• Identify competency gaps

Now that you have the required competencies and the actual skill levels, do a comparison and find out the competency gaps that need to be filled. You can now work on the right measures to fill these gaps. These measures can include investing in training and development, bettering the recognition system, or taking up practices like job rotation. Organizations also choose to hire new talents to fill the gap in some cases after the competency review. 

What are the different types of competencies you need to look out for?

Competencies do not just mean just the technical skills to finish a job. It is more of a holistic term that includes different aspects like behavior, attitude, performance, and management skills. Here are a few examples to help you understand better.

  1. Technical competencies

     Technical competencies are technical skills needed for a specific role, to fulfill it effectively. It might include knowing how to work with specific software or using a tool or subject matter expertise. A competency review will help you clearly understand existing technical competencies in the workforce, the actual required skills, and compare. 

  2. Behavioral competencies 

    Behavioral competencies include a person’s behavior and its effects on peers, teams, and the organization. For a salesman, this could be his rapport and genuine interest while talking to clients, and in other cases, it could be a person’s interest in learning and re-skilling without being asked to do it. 

  3. Performance competencies

    Performance competencies are job-specific skills needed to perform effectively. It could be a mix of technical, behavioral, or operational skills based on the role in question. Performance competency examples might include the ability to quickly close tickets in a supportive environment or the way an employee uses a tool to its maximum efficiency.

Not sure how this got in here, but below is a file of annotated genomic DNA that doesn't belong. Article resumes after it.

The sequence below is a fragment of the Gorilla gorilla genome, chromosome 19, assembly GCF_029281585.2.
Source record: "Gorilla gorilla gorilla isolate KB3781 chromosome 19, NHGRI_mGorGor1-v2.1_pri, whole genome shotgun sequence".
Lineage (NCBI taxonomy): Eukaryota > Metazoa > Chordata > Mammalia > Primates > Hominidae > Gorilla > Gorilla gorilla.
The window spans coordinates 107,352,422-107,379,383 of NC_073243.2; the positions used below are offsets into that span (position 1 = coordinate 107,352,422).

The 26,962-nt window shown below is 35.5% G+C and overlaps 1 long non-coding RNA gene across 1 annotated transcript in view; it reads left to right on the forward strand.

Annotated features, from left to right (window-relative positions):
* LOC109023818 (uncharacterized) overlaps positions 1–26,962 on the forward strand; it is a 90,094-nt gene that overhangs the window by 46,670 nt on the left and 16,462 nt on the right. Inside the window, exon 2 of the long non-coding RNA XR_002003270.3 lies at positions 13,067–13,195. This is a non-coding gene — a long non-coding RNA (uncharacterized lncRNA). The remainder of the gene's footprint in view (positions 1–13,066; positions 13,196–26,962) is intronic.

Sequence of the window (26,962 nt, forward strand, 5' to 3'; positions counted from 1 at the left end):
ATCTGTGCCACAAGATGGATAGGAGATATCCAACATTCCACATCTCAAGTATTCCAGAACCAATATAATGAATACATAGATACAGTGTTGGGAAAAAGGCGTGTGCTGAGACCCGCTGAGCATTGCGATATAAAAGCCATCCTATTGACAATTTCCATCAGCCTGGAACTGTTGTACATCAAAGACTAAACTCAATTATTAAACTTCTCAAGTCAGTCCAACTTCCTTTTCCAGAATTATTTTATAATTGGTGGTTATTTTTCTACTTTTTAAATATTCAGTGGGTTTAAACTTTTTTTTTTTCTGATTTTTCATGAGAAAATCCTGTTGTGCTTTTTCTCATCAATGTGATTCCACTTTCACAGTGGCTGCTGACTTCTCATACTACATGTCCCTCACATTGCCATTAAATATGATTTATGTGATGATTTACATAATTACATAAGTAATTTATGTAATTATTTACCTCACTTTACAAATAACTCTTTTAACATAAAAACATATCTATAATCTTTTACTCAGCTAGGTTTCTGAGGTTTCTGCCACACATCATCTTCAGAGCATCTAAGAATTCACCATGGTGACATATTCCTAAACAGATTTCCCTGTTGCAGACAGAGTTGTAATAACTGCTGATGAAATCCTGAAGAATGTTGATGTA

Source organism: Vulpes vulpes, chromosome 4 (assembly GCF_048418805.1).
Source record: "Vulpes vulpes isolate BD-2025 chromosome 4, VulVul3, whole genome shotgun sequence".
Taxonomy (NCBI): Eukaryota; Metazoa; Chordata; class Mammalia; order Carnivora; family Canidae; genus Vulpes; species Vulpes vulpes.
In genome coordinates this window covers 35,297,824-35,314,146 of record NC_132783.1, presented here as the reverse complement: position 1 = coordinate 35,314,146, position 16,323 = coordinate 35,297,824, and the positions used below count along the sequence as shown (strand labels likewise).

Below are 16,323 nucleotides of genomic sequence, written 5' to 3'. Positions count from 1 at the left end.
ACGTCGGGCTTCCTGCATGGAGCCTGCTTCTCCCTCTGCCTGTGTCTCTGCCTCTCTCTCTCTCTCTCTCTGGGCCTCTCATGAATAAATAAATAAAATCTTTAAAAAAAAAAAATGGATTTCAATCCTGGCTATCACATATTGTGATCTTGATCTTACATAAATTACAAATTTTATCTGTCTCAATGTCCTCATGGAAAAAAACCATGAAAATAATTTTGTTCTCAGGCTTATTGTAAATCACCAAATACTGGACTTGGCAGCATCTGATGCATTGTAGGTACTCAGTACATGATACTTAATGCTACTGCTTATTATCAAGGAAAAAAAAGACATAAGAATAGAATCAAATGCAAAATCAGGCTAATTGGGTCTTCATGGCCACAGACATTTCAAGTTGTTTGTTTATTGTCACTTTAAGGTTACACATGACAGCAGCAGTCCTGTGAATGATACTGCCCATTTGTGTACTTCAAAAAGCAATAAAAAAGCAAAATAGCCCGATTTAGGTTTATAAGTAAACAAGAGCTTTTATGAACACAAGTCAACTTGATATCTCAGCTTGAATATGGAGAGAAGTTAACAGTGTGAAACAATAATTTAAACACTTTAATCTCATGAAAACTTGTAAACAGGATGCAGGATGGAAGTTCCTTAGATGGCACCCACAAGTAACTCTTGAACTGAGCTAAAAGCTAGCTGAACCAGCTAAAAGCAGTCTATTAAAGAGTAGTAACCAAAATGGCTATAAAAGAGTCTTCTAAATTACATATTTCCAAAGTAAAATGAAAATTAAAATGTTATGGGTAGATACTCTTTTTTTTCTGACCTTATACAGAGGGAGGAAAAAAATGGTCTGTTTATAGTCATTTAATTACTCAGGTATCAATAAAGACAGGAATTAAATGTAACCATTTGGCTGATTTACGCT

4. Core competencies 

    These include a combination of functional, behavioral, performance-based, and task/project management competencies a person needs to set their organization apart from competitors. Examples can include a specific skill or methodology an employee needs to give the organization a competitive advantage. In this case, competency review skills can be a game-changer for the organization to move forward.   

  5. Management competencies

    Organizations are always on the lookout for individuals who would make a good fit for the overall management. Such individuals can be great assets, and that is why measuring management competencies and trying to fix gaps in the right employees may be beneficial. These are really useful in succession management.

Conducting competency-based performance reviews in the organization

Once the basics are all in place, you can start using the data for conducting competency-based performance reviews within the organization. 

  • Start by setting an expectation of the competency review with the employee.
  • The most important thing to do here is to link the goals with competencies/behaviors that were a hit or a miss.